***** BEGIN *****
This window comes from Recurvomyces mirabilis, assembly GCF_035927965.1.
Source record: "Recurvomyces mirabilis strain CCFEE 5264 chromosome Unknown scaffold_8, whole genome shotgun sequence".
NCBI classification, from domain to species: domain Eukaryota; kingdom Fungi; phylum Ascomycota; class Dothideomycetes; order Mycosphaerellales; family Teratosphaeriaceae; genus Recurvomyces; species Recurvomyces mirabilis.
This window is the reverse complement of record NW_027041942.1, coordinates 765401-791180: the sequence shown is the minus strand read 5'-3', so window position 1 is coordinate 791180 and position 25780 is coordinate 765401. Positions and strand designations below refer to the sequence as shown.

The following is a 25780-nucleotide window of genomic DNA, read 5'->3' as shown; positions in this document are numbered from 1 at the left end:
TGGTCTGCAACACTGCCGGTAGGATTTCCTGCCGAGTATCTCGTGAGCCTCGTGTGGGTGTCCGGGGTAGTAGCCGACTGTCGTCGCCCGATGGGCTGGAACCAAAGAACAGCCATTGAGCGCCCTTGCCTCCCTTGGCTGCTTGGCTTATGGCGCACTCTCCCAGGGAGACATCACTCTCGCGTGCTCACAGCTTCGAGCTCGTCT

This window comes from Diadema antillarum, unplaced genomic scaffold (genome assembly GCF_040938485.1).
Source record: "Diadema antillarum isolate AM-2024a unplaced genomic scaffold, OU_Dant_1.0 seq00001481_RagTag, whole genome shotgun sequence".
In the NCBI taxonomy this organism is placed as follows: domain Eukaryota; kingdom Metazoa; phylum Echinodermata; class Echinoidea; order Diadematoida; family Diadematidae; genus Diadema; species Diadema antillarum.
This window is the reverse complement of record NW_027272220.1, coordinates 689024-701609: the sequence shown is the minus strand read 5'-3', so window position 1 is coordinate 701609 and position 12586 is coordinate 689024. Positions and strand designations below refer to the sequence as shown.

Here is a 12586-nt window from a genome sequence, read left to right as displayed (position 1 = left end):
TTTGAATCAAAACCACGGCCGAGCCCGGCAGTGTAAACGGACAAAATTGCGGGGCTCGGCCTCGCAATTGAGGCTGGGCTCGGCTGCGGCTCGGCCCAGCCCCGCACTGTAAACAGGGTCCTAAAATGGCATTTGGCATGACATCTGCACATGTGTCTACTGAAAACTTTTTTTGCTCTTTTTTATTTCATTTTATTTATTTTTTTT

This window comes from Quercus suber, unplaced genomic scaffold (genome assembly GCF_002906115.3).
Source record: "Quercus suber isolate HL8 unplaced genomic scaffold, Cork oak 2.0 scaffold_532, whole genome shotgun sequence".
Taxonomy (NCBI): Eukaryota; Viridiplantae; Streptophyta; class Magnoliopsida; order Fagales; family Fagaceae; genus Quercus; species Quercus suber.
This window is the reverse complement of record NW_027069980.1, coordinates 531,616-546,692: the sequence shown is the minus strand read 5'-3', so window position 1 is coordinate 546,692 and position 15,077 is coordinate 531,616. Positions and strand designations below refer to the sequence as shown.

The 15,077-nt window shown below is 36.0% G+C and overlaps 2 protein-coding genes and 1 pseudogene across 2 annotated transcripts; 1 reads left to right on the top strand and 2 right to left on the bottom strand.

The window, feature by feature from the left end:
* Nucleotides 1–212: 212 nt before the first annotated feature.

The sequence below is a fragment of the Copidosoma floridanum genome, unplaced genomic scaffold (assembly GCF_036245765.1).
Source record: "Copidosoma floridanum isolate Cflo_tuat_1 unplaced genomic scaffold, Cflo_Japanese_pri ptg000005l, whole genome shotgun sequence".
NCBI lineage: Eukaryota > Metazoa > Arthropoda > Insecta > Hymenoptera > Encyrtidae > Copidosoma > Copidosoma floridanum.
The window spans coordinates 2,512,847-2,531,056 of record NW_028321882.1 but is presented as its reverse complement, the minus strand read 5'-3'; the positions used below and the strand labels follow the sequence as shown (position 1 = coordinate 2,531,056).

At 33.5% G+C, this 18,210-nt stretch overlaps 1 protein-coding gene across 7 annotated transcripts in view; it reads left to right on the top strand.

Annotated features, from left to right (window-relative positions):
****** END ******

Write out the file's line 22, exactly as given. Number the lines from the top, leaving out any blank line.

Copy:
NCBI lineage: Eukaryota > Metazoa > Arthropoda > Insecta > Hymenoptera > Encyrtidae > Copidosoma > Copidosoma floridanum.